The Changing Face of Industrial Research
W. DALE COMPTON
West Lafayette, Indiana
Giving this talk is a great pleasure—not only because I get to meet all of you and be part of this meeting, but also because this venue brings back many memories for me.
You are meeting at the Ford Research Laboratories during tumultuous times for the U.S. automotive industry. Although I can’t offer insights into the current state of the industry or Ford, I believe I can offer some insight into the factors that have led to the creation, and then the near demise, of some of this country’s great industrial research establishments.
Major changes have occurred in recent years. Bell Labs is a distant memory. The size and focus of IBM research, GE research, Westinghouse research, and Xerox research have all been reduced, and research activities in many other companies have undergone similar changes. The focus of the industrial research that remains has changed—except for the pharmaceutical and biomedical industries, industrial research no longer includes basic research.
Why and how did these changes come about? Let’s begin by examining the philosophical justifications that made industrial research popular some 50 years ago. This philosophy laid the groundwork for the great tide of industrial research that ultimately shaped the research posture today.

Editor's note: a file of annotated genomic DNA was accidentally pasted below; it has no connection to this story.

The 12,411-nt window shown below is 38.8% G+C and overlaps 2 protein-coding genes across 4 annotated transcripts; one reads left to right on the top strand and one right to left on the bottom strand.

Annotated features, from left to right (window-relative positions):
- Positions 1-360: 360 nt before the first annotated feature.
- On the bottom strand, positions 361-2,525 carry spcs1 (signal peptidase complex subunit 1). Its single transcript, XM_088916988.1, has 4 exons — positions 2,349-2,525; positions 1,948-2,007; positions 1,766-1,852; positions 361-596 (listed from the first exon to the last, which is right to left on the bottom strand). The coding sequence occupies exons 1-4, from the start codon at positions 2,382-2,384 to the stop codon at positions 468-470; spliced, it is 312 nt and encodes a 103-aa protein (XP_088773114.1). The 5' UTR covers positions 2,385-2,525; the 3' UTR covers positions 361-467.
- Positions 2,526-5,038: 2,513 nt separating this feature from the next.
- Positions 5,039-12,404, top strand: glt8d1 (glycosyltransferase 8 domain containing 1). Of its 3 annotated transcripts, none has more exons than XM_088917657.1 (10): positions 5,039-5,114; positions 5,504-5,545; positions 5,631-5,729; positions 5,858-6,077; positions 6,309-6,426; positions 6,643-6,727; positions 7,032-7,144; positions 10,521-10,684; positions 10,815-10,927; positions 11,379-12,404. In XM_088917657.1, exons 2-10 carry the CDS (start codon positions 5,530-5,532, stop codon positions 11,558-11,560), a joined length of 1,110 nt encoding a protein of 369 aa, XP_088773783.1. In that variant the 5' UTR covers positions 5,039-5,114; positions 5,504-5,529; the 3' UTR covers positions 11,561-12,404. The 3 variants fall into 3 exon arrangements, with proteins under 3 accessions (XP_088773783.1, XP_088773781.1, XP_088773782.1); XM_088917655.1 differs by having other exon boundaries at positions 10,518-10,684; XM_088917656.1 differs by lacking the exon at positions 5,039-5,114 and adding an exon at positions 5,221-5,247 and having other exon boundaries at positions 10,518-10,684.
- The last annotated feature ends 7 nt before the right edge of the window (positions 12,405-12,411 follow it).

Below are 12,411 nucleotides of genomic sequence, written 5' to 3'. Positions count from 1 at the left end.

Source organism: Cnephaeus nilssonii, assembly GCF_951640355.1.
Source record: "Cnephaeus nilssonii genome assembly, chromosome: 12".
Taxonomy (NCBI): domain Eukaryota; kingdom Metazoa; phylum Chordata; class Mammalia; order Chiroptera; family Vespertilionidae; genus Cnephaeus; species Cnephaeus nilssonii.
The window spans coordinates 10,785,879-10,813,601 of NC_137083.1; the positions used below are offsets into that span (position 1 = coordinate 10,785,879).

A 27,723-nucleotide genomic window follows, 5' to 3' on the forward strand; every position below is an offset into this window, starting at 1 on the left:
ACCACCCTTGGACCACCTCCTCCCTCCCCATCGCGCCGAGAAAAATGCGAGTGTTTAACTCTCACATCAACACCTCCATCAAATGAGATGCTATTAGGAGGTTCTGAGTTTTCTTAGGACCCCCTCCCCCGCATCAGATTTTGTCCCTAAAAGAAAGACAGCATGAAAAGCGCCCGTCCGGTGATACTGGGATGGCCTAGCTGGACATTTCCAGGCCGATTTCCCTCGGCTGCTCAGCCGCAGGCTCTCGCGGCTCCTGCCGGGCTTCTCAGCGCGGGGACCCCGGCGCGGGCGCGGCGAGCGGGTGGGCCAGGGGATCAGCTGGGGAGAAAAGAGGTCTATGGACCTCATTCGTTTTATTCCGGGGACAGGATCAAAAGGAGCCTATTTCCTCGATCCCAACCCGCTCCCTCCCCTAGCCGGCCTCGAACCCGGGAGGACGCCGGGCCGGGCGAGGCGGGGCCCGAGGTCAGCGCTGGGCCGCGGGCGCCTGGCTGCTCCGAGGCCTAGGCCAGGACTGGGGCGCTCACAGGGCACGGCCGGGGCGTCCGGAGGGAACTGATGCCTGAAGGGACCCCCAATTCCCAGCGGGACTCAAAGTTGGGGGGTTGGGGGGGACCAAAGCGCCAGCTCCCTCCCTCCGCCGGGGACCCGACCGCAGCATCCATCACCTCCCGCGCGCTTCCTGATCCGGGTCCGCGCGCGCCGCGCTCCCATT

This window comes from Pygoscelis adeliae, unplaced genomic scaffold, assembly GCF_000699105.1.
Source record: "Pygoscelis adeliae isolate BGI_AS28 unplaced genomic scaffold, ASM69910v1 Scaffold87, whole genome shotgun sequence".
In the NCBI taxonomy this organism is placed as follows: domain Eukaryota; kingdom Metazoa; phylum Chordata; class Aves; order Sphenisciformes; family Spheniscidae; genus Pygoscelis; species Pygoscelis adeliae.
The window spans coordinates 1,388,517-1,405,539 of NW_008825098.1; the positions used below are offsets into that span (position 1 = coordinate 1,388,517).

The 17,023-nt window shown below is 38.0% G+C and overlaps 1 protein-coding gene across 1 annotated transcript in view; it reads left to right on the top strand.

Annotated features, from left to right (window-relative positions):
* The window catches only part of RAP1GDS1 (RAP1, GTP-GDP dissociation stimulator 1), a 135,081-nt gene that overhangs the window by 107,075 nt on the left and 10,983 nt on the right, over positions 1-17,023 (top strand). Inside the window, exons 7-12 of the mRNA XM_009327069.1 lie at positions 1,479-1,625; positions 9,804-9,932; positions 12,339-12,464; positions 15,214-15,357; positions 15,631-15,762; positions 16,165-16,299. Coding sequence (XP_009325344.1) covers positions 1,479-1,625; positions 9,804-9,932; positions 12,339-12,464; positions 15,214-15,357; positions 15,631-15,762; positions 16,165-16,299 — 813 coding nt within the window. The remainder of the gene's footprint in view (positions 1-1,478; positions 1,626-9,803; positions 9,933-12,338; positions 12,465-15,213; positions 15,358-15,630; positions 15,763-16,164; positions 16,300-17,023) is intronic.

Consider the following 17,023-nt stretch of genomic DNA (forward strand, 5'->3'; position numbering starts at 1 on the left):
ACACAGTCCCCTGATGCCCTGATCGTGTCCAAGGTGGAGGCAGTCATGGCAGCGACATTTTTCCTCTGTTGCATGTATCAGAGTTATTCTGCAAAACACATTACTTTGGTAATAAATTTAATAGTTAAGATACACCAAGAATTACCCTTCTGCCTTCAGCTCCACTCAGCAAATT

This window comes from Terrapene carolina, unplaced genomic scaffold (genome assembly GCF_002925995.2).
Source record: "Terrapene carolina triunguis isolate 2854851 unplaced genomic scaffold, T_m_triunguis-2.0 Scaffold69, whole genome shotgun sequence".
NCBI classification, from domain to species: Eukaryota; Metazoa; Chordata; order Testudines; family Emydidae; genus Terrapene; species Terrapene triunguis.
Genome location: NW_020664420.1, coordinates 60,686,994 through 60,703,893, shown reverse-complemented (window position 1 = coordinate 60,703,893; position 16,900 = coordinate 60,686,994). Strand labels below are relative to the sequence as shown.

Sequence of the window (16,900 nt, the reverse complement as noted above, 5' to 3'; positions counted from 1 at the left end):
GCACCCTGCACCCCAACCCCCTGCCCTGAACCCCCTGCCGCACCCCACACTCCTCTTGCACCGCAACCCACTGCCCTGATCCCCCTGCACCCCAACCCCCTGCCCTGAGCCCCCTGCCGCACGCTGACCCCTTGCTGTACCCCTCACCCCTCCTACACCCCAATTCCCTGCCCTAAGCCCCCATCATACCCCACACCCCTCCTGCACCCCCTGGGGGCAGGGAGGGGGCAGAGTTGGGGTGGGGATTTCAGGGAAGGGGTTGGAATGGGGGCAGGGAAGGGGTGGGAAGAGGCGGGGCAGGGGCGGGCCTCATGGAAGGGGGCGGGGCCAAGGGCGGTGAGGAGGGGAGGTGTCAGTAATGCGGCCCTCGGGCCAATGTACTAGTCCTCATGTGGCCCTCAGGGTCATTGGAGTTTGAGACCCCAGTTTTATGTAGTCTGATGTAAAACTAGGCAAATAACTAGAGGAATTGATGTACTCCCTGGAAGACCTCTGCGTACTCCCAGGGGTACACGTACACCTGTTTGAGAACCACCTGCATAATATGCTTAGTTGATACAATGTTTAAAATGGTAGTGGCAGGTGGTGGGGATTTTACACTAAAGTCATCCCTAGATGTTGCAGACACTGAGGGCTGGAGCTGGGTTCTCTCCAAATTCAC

The story begins with World War II, when scientists and engineers from all over the country were called upon to leave their universities and come together to create the technologies and systems that were crucial to winning the war. The key developments included radar, the proximity fuse, the atomic bomb, and many others.
In November 1944, following the cessation of hostilities, President Franklin Roosevelt wrote to Dr. Vannevar Bush requesting his recommendations for post-
war activities. In Roosevelt’s words, “New frontiers of the mind are before us, and if they are pioneered with the same vision, boldness, and drive with which we waged this war, we can create a fuller and more fruitful employment and a fuller and more fruitful life.” Dr. Bush, who had been the director of the Office of Scientific Research and Development during the war, responded with a report, Science—The Endless Frontier.
A number of very important actions were taken in response to the recommendations in that report. First, in 1945, the Office of Naval Research was founded, the first government agency responsible for funding research that did not necessarily address immediate requirements for the military. This was the start of federal funding for basic research in our universities. In January 1946, the Research Grants Office was created at NIH to administer projects of the Office of Scientific Research and Development and to operate a program of extramural research grants and fellowship awards. A few years later, in 1950, the National Science Foundation (NSF) was created. NSF is still the principal source of funding for basic research in the physical sciences, engineering, and social sciences. Other federal departments soon followed suit and established their own extramural funding activities. Many of you have participated in one or more of these federal programs. In fact, NSF is providing partial support for this conference.